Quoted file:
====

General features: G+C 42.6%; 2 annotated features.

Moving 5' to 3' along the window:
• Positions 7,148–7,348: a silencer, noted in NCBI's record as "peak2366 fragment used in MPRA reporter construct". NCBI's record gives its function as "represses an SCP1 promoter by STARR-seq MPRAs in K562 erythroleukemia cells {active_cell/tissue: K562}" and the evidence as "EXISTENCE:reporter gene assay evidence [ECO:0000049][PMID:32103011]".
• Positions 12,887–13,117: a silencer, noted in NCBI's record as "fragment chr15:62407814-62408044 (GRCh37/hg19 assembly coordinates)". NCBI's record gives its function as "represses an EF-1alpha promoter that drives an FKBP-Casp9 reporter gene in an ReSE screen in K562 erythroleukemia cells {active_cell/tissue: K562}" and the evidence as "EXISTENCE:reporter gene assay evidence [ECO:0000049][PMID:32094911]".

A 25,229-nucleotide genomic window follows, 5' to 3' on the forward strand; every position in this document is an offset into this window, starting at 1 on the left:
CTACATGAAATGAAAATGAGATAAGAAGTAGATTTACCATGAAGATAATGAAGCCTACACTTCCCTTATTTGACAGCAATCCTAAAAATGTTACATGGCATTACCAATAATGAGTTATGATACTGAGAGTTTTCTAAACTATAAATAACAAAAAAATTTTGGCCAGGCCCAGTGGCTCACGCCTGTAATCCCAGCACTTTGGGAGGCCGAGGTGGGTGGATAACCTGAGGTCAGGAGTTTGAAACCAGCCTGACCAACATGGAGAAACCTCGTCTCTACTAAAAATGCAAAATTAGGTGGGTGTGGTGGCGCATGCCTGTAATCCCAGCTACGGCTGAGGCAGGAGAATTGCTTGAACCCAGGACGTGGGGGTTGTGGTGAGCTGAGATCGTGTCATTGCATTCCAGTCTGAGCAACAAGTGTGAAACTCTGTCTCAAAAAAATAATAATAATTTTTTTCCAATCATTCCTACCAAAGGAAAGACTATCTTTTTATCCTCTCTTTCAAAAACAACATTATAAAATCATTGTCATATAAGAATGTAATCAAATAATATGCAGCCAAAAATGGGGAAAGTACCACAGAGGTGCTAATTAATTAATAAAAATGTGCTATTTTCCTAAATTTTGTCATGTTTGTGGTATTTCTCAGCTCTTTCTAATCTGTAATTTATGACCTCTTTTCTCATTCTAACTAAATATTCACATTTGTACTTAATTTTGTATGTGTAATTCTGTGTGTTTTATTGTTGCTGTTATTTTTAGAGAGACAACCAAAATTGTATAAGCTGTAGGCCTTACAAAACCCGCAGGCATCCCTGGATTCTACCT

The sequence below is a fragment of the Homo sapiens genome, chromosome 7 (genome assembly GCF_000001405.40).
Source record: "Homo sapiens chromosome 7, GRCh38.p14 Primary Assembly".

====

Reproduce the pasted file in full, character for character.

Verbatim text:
General features: G+C 42.6%; 2 annotated features.

Moving 5' to 3' along the window:
• Positions 7,148–7,348: a silencer, noted in NCBI's record as "peak2366 fragment used in MPRA reporter construct". NCBI's record gives its function as "represses an SCP1 promoter by STARR-seq MPRAs in K562 erythroleukemia cells {active_cell/tissue: K562}" and the evidence as "EXISTENCE:reporter gene assay evidence [ECO:0000049][PMID:32103011]".
• Positions 12,887–13,117: a silencer, noted in NCBI's record as "fragment chr15:62407814-62408044 (GRCh37/hg19 assembly coordinates)". NCBI's record gives its function as "represses an EF-1alpha promoter that drives an FKBP-Casp9 reporter gene in an ReSE screen in K562 erythroleukemia cells {active_cell/tissue: K562}" and the evidence as "EXISTENCE:reporter gene assay evidence [ECO:0000049][PMID:32094911]".

A 25,229-nucleotide genomic window follows, 5' to 3' on the forward strand; every position in this document is an offset into this window, starting at 1 on the left:
CTACATGAAATGAAAATGAGATAAGAAGTAGATTTACCATGAAGATAATGAAGCCTACACTTCCCTTATTTGACAGCAATCCTAAAAATGTTACATGGCATTACCAATAATGAGTTATGATACTGAGAGTTTTCTAAACTATAAATAACAAAAAAATTTTGGCCAGGCCCAGTGGCTCACGCCTGTAATCCCAGCACTTTGGGAGGCCGAGGTGGGTGGATAACCTGAGGTCAGGAGTTTGAAACCAGCCTGACCAACATGGAGAAACCTCGTCTCTACTAAAAATGCAAAATTAGGTGGGTGTGGTGGCGCATGCCTGTAATCCCAGCTACGGCTGAGGCAGGAGAATTGCTTGAACCCAGGACGTGGGGGTTGTGGTGAGCTGAGATCGTGTCATTGCATTCCAGTCTGAGCAACAAGTGTGAAACTCTGTCTCAAAAAAATAATAATAATTTTTTTCCAATCATTCCTACCAAAGGAAAGACTATCTTTTTATCCTCTCTTTCAAAAACAACATTATAAAATCATTGTCATATAAGAATGTAATCAAATAATATGCAGCCAAAAATGGGGAAAGTACCACAGAGGTGCTAATTAATTAATAAAAATGTGCTATTTTCCTAAATTTTGTCATGTTTGTGGTATTTCTCAGCTCTTTCTAATCTGTAATTTATGACCTCTTTTCTCATTCTAACTAAATATTCACATTTGTACTTAATTTTGTATGTGTAATTCTGTGTGTTTTATTGTTGCTGTTATTTTTAGAGAGACAACCAAAATTGTATAAGCTGTAGGCCTTACAAAACCCGCAGGCATCCCTGGATTCTACCT

The sequence below is a fragment of the Homo sapiens genome, chromosome 7 (genome assembly GCF_000001405.40).
Source record: "Homo sapiens chromosome 7, GRCh38.p14 Primary Assembly".